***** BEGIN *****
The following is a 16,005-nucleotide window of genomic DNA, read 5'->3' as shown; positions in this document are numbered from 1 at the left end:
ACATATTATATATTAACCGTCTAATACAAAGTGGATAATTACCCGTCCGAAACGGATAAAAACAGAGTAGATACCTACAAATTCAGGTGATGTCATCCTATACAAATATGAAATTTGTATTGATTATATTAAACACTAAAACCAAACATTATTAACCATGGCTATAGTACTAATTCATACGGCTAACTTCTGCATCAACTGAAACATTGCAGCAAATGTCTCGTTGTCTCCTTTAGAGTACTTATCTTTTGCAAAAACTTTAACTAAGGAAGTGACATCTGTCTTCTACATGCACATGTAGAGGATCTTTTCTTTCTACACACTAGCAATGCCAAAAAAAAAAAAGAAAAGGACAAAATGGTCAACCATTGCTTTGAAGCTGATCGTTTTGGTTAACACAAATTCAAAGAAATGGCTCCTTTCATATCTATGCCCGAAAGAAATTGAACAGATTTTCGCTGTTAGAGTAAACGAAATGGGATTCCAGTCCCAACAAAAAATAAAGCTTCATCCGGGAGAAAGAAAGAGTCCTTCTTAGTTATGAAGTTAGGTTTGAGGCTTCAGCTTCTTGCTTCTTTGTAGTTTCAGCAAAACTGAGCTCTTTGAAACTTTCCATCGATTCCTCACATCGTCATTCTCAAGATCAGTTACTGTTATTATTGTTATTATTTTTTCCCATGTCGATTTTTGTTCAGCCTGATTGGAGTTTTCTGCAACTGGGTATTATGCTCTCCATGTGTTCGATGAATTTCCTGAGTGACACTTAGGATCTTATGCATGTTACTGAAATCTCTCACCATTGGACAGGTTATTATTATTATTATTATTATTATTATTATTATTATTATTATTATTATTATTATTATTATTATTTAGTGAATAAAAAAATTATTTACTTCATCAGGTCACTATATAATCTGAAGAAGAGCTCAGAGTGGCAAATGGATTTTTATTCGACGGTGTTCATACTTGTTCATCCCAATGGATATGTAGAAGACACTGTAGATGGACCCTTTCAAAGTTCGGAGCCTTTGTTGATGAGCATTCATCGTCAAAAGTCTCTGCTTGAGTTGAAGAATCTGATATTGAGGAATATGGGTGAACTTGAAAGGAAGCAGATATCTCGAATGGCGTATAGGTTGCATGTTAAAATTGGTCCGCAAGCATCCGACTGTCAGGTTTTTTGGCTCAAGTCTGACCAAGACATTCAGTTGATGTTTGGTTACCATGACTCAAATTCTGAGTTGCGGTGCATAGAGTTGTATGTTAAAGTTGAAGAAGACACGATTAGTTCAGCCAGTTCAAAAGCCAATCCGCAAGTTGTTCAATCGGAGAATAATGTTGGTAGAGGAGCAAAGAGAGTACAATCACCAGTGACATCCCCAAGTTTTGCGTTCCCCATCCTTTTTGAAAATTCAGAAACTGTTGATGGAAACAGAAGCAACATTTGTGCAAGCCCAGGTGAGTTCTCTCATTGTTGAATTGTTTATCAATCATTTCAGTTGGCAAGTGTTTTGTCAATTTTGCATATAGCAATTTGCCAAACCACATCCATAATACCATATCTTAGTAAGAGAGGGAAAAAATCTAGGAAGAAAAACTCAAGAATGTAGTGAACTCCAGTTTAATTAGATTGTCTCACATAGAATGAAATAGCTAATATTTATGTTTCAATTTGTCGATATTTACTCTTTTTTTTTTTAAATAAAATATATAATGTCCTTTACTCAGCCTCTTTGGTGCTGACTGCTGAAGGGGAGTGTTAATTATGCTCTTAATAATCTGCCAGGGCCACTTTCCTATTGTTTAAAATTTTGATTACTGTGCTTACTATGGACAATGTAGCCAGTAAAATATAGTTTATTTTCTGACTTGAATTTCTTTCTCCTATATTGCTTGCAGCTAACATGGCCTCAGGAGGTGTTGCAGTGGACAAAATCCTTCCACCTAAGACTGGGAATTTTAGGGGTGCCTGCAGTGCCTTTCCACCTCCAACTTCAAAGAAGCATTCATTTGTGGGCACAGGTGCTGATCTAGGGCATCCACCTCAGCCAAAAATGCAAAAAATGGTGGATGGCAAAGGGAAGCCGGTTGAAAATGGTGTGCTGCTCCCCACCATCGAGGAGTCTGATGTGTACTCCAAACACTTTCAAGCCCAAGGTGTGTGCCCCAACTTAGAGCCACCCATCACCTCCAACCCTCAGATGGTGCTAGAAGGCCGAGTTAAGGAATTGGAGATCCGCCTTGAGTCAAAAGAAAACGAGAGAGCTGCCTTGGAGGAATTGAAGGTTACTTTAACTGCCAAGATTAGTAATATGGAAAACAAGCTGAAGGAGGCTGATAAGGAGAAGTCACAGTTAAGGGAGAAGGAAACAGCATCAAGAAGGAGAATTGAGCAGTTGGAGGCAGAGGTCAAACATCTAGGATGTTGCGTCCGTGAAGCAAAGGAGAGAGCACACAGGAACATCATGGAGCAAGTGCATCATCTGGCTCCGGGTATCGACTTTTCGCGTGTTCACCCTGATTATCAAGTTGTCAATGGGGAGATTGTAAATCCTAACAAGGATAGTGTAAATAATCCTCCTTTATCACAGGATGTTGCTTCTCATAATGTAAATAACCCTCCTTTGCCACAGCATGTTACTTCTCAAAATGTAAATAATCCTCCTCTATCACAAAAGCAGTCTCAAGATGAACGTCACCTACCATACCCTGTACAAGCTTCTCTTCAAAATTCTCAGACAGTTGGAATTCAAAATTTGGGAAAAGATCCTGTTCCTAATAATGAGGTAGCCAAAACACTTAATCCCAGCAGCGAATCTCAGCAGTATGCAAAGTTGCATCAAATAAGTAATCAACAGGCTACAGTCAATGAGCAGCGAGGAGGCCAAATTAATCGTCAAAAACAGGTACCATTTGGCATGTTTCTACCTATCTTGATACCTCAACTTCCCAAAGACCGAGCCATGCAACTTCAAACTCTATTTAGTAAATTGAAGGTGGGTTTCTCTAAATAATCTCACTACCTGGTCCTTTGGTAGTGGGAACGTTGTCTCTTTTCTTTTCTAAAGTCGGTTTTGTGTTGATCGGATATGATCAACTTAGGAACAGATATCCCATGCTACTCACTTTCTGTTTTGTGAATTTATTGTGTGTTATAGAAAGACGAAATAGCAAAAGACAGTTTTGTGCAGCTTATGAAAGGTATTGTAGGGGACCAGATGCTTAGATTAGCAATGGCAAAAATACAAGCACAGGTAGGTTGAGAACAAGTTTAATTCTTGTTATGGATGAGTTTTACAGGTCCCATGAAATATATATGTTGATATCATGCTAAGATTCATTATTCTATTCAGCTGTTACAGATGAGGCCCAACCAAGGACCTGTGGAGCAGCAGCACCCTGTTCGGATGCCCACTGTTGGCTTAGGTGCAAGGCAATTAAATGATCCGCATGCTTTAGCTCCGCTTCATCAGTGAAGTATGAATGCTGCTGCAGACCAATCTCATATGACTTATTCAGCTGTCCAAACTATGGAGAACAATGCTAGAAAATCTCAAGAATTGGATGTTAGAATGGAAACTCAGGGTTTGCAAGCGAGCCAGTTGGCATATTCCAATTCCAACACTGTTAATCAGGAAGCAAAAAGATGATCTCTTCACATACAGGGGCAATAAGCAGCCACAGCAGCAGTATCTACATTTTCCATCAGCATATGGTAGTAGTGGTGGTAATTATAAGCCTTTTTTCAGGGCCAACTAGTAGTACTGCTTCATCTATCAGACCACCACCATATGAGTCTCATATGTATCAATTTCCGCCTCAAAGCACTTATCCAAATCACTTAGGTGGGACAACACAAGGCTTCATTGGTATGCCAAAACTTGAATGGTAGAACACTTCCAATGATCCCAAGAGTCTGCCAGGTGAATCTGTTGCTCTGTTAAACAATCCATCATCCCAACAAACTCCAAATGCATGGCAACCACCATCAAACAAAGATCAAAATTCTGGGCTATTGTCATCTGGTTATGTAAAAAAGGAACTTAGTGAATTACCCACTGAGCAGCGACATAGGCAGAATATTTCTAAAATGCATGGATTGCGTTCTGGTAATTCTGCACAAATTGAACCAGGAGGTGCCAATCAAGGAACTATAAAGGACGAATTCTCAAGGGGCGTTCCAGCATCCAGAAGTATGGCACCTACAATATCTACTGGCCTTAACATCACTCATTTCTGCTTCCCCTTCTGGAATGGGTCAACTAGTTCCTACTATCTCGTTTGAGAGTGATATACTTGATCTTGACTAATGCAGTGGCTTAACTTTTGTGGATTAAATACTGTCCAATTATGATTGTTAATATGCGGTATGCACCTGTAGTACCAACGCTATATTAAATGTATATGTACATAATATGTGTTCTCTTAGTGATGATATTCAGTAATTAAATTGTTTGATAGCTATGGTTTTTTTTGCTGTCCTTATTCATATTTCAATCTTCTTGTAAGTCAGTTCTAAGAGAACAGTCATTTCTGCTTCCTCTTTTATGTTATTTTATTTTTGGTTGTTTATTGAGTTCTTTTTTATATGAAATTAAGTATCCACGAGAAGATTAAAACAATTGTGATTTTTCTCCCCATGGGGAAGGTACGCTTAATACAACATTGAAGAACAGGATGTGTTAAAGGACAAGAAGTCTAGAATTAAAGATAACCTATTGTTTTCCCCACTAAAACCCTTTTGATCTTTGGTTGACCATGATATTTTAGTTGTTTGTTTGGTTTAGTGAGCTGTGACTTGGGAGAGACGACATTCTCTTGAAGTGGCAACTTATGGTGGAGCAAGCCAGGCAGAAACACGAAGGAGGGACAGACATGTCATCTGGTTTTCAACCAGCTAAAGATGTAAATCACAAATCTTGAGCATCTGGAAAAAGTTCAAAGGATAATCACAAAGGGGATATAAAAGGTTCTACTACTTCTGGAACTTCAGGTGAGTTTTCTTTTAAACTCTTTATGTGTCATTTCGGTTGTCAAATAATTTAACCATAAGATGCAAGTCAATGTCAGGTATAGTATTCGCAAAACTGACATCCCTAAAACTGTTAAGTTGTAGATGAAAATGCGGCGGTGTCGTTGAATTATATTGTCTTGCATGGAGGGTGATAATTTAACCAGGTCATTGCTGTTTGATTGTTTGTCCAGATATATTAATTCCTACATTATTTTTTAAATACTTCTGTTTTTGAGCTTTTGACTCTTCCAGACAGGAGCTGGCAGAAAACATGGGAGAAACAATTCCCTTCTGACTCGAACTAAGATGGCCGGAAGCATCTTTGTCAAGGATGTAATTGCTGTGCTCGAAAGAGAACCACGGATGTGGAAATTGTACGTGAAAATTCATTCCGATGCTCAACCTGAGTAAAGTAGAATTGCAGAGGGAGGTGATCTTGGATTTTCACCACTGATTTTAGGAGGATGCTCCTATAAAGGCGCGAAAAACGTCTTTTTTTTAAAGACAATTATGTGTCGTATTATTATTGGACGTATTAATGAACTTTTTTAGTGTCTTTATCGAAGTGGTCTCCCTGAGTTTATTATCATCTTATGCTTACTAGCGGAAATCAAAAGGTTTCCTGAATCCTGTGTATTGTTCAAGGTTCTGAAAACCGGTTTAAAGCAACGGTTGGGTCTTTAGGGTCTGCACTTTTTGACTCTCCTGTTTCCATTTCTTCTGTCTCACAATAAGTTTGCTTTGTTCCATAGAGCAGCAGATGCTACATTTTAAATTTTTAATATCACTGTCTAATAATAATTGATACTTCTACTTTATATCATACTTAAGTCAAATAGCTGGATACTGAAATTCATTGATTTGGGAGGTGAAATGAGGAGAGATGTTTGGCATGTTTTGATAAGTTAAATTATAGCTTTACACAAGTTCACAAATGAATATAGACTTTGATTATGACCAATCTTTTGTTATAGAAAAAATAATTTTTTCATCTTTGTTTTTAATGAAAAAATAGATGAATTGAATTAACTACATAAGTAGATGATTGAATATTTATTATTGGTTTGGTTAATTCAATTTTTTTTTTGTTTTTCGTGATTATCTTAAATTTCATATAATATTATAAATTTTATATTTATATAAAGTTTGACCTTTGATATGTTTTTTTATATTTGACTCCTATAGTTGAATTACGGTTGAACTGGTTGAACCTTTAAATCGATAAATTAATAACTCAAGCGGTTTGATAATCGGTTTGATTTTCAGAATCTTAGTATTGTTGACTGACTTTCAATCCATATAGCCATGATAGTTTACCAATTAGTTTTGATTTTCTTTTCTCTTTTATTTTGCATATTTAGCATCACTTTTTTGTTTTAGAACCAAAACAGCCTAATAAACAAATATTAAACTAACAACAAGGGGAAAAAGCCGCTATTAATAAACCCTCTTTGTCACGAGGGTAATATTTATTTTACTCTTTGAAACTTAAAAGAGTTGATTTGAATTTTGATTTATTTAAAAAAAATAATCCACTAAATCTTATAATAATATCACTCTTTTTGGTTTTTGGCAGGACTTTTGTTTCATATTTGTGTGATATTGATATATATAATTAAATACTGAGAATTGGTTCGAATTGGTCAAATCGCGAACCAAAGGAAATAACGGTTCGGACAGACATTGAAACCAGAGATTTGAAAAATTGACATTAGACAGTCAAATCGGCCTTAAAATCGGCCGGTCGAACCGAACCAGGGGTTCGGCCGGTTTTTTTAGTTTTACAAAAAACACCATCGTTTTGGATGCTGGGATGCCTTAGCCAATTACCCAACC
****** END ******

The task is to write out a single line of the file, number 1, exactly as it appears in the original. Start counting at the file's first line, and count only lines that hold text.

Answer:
The following is a 16,005-nucleotide window of genomic DNA, read 5'->3' as shown; positions in this document are numbered from 1 at the left end: